Betty Anne and her husband, Anthony, are rolling in money. To show off their wealth and status, they invest in the latest rage: a ghost room. For just a few thousand dollars, a company will install a special room in their house that will contain a real ghost. Elitist to the core, they cannot refuse. Once the deed is done, it’s Betty Ann’s idea to invite her brother, Bryant, and his husband to Wisconsin from Arizona—for the bragging rights.
When the invitation to visit Betty Ann arrives, Bryant is less than thrilled. Clarence, however, is willing to give his sister-in-law the benefit of the doubt. A road trip to Wisconsin, possibly burying the hatchet with their homophobic relations, and a few days in the scenic mid-west during the fall just might be an excellent escape. Stocked with a cake lovingly prepared by Clarence’s own grandmother, they set off for an adventure.
Except when they arrive in Wisconsin, they quickly realize Betty Ann and her husband are just as bigoted as ever. Despite the palatial show home, Bryant and Clarence are forced to stay in a tiny cubby of a room packed with old junk and a bed barely large enough for one. Even the ghost room they’ve come to see isn’t living up to the hype. Bryant feels a curious draw towards the ghost of a small child—and it frightens him. What’s worse, he starts thinking he’s seeing and hearing things. Like claws clacking on his sister’s marble floors and red lights in the ghost child’s eyes. Even as Bryant tries to convince himself it’s just a trick of the light or a figment of his imagination, the compelling urge to go to the ghost’s glass enclosure is overwhelming.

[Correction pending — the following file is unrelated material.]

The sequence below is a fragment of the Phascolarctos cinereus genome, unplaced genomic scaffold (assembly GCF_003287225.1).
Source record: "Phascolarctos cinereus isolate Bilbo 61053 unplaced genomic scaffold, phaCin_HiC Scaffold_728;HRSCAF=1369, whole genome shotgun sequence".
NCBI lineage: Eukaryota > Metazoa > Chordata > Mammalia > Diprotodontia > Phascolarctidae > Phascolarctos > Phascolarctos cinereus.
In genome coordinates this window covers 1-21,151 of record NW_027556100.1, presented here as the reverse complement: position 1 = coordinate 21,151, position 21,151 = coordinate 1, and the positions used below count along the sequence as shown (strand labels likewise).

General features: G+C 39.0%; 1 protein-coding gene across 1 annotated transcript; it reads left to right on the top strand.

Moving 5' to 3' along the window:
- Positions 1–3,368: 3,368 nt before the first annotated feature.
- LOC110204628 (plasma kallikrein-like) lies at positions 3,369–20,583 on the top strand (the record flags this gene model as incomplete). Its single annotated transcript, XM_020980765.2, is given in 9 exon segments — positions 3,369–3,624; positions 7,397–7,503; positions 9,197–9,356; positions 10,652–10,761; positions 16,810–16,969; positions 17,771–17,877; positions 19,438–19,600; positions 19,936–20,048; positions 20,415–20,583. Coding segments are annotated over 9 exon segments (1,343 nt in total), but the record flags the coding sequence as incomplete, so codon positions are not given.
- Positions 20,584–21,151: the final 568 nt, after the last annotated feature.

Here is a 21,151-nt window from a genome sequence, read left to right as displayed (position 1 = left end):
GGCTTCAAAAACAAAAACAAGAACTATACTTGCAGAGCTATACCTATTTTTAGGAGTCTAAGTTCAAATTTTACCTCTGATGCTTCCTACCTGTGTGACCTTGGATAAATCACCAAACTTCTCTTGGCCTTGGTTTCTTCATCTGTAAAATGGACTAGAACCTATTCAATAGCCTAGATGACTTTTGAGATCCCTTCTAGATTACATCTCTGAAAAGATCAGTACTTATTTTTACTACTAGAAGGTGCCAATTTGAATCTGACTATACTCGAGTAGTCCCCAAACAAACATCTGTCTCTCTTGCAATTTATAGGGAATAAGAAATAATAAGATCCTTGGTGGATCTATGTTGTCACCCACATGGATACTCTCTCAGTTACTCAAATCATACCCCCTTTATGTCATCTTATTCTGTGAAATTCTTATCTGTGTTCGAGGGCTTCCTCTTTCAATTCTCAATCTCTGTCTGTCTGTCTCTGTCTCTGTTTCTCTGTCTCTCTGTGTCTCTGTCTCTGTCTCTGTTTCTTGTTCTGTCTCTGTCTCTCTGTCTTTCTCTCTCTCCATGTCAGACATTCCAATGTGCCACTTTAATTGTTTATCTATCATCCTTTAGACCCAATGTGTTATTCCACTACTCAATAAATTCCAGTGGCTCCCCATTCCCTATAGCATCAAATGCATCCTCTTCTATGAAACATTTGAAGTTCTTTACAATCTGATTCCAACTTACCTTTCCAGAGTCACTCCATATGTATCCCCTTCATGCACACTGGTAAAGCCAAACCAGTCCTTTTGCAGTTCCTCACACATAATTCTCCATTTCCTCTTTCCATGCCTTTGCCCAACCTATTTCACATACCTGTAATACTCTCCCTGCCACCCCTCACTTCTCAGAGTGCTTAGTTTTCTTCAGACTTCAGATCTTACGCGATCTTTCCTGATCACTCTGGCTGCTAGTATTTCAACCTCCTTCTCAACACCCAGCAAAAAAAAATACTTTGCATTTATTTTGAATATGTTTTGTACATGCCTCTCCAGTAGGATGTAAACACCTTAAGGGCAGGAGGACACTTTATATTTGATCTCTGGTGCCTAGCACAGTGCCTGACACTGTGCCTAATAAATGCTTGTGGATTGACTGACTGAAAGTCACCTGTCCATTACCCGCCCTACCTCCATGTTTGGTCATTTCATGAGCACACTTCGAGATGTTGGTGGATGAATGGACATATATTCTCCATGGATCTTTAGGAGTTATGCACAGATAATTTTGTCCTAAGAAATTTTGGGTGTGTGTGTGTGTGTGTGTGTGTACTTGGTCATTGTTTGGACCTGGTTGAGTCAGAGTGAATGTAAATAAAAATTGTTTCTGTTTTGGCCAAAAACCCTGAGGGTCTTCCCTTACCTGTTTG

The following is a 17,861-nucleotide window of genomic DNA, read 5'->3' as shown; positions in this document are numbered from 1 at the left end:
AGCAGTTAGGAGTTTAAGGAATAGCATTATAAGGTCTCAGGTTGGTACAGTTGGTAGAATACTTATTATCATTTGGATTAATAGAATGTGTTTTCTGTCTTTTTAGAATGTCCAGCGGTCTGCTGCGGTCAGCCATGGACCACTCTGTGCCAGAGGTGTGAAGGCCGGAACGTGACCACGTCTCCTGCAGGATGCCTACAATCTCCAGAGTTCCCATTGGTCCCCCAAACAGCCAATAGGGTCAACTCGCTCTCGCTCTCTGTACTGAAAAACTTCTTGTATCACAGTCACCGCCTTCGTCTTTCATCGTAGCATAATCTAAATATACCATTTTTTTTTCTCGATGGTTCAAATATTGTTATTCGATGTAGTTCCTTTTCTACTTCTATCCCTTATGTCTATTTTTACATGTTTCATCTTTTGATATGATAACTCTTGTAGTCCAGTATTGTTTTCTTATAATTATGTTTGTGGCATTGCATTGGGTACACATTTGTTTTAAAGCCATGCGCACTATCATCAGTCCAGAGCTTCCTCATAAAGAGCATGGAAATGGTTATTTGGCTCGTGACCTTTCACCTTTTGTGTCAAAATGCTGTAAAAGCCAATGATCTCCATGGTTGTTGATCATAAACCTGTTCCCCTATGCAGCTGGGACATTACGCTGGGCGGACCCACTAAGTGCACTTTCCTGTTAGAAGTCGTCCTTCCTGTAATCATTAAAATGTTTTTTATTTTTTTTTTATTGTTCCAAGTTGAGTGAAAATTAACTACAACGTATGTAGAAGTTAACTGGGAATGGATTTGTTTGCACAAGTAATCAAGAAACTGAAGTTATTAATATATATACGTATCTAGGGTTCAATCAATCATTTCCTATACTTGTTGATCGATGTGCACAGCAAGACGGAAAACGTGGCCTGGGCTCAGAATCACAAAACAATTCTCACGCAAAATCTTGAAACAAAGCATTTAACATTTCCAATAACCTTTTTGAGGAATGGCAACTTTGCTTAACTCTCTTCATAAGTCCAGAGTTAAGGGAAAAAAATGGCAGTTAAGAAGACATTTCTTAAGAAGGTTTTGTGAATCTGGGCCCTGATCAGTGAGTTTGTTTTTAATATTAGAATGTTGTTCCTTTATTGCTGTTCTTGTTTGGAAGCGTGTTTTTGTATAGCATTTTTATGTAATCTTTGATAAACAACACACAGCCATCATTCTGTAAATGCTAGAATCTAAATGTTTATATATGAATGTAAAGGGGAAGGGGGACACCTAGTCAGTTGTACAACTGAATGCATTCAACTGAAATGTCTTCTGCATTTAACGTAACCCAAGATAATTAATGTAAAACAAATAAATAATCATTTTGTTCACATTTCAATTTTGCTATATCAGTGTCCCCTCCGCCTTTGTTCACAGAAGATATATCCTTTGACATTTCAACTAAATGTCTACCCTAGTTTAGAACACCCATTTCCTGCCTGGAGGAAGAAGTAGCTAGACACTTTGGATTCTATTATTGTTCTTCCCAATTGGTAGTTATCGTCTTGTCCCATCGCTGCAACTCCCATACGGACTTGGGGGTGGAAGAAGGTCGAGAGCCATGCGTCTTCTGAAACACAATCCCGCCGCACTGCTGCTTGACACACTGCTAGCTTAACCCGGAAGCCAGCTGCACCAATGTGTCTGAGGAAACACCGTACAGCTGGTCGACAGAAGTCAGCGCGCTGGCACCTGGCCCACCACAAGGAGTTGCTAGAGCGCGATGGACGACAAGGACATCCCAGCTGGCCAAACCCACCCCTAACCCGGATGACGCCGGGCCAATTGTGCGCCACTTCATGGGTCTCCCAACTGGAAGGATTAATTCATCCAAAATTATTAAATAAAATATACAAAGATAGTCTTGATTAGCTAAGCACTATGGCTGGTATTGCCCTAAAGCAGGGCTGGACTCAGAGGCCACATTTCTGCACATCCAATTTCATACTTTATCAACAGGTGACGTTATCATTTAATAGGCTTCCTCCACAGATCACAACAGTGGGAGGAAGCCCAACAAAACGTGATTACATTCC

Clarence quickly realizes his husband is behaving oddly and tries to get them out of the house. He and Bryant decide to leave post-haste after Bryant suffers an accident that surely involved the ghost somehow, even if Bryant can’t remember what exactly happened. Except Bryant and Clarence have been drawn into a plot far more devious than they ever imagined. A vengeful ghost is one thing, but this child residing in his sister’s glass house is more than just the lost soul of a little girl. And it’s got help from the outside.
Soon, Bryant and Clarence are fighting for their lives as an evil ghost uses all its might to try an eat the souls of everyone in the house.
I wanted to read some good ghost-y type stories for October, to get into the season. Part of the draw for Speak with the Dead was clearly the fact that it’s a ghost story. There’s an added bonus in that the two main characters hail from AZ and travel to WI—I’ve lived in both states and thought it would be nostalgic fun to read a story about characters from both places. Unfortunately, this is about all the story has to recommend itself.
For as much on-page time we get with Bryant and Clarence, I could keep them straight. One of them is obsessed with Star Trek, one of them has a horrible sister in Wisconsin, one of them has an awesome grandmother—but none of it gelled into two distinct characters. (For the purposes of writing the review, I can now report that Clarence is obsessed with Star Trek and Bryant seems to go out of his way to intentionally mangle the name of the series; Bryant has the horrible sister with a homophobic husband; the grandmother is Clarence’s, but she considers herself the grandmother to both men equally.) The fandom thing is worked in here and there, but I never cared enough about Bryant or Clarence to sympathize with Clarence’s resignation that his husband will never “get” the fandom or anticipate the next pun Bryant may try to make with the name Star Trek.